Parenthood has always been fraught with worry and guilt, but parents in the age of social media have increasingly confronted a distinctly acute kind of powerlessness. Their kids are unwitting subjects in a remarkable experiment in human social forms, building habits and relationships in an unruly environment designed mostly to maximize intense engagement in the service of advertisers.
It’s not that social media has no redeeming value, but on the whole, it is no place for kids. If Instagram and TikTok were brick-and-mortar spaces in your neighborhood, you probably would never let even your teenager go to them alone. Parents should have the same say over their children’s presence in these virtual spaces.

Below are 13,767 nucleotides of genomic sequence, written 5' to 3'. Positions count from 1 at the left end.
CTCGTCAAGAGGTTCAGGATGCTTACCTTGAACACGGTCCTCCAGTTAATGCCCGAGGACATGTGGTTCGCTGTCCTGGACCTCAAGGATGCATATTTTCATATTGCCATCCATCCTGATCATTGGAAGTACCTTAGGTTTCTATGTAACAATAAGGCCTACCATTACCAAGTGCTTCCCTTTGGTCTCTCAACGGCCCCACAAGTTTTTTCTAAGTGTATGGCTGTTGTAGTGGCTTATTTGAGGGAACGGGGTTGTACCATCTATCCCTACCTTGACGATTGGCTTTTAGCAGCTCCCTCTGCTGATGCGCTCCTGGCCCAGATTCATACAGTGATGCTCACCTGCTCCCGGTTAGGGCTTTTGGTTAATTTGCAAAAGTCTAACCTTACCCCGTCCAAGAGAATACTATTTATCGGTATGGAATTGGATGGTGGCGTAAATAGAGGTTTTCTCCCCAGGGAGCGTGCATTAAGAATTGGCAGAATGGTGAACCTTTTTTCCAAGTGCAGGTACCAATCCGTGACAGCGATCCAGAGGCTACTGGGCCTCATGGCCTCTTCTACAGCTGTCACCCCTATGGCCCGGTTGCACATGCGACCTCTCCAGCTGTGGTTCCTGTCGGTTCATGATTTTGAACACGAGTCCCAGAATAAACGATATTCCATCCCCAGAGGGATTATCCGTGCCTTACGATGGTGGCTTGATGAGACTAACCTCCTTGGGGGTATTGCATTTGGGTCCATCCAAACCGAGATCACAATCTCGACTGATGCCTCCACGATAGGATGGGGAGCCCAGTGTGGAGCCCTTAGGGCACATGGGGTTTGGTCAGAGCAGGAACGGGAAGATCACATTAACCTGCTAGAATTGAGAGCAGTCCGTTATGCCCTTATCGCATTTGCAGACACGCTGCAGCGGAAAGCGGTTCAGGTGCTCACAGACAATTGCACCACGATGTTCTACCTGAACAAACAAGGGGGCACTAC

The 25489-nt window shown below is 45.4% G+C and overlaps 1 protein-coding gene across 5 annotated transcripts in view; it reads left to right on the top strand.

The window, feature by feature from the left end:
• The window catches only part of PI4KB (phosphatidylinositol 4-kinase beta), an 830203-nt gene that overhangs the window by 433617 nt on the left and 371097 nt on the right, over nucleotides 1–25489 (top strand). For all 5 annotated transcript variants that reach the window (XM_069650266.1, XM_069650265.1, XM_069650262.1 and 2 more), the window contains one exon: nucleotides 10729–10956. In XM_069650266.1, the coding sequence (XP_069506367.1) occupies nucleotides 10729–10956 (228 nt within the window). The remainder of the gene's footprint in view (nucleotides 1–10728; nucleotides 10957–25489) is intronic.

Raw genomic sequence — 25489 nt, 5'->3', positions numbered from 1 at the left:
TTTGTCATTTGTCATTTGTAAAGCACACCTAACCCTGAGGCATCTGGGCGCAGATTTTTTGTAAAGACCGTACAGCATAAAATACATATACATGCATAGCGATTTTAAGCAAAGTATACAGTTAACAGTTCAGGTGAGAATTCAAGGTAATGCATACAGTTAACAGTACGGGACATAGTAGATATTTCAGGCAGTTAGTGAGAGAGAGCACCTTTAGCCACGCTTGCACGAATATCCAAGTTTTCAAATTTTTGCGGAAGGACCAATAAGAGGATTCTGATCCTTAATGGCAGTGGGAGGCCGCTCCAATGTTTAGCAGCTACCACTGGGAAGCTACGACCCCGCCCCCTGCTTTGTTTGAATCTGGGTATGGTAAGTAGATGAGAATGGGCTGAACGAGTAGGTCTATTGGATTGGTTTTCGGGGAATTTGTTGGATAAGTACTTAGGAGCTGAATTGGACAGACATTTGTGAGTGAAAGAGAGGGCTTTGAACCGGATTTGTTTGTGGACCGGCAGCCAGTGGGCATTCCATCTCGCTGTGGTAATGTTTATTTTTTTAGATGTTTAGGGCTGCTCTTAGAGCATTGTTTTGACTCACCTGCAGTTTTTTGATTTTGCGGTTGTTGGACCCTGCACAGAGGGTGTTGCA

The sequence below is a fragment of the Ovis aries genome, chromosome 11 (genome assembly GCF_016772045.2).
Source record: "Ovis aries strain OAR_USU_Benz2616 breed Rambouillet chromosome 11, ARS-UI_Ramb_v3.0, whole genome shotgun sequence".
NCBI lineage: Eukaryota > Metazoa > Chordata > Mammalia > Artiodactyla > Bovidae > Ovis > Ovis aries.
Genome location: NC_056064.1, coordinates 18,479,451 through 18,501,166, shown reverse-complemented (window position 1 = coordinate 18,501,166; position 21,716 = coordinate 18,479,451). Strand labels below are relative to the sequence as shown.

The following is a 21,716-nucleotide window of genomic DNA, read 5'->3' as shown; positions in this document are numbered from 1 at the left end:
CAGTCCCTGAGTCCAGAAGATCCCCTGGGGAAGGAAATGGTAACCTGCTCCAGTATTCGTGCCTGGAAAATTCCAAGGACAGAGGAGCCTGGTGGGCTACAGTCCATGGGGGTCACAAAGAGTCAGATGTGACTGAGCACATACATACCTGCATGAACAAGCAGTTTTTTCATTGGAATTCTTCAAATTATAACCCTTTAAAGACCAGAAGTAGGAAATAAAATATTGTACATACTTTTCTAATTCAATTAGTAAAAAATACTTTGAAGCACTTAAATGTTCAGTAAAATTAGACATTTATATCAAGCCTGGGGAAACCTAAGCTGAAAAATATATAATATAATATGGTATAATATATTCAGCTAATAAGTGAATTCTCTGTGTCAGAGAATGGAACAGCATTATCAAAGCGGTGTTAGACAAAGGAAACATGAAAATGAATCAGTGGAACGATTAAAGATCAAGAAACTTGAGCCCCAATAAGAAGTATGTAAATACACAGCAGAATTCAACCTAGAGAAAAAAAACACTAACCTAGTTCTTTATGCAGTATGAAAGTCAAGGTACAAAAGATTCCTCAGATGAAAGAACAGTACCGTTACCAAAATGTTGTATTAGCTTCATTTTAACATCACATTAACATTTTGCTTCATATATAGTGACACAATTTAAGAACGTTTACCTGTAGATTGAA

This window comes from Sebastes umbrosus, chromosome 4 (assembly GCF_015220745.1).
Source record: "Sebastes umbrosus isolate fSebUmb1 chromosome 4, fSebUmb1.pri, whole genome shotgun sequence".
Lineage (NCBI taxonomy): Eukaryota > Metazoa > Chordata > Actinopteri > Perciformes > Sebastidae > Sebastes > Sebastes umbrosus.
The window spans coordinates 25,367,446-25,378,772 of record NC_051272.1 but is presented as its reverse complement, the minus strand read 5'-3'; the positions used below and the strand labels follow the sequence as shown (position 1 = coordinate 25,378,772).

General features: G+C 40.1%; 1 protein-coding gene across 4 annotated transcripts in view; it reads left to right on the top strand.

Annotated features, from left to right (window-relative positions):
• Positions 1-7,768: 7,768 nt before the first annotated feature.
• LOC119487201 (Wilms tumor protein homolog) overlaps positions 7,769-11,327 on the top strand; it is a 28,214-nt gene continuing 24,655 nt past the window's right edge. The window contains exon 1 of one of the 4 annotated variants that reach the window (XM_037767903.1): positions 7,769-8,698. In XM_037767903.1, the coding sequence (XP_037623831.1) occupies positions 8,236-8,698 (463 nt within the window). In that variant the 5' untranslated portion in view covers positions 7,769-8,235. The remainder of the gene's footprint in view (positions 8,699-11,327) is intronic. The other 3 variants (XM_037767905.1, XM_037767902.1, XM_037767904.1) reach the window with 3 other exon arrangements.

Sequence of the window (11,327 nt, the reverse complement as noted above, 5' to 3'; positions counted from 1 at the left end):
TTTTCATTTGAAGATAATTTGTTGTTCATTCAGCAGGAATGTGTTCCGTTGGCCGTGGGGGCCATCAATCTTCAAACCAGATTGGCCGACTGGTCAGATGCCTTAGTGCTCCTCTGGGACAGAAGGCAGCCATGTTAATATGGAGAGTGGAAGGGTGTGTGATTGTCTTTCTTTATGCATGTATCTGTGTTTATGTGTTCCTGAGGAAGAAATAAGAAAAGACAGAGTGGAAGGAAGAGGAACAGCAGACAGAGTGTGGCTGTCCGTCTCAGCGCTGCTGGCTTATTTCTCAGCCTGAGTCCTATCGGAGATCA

We may have the vague impression that that would be impossible, but it isn’t. There is a plausible, legitimate, effective tool at our society’s disposal to empower parents against the risks of social media: We should raise the age requirement for social media use, and give it real teeth.
It might come as a surprise to most Americans that there is an age requirement at all. But the Children’s Online Privacy Protection Act, enacted in 1998, prohibits American companies from collecting personal information from children under 13 without parental consent, or to collect more personal information than they need to operate a service aimed at children under 13. As a practical matter, this means kids under 13 can’t have social media accounts — since the business models of the platforms all depend on collecting personal data. Technically, the major social media companies require users to be older than 12.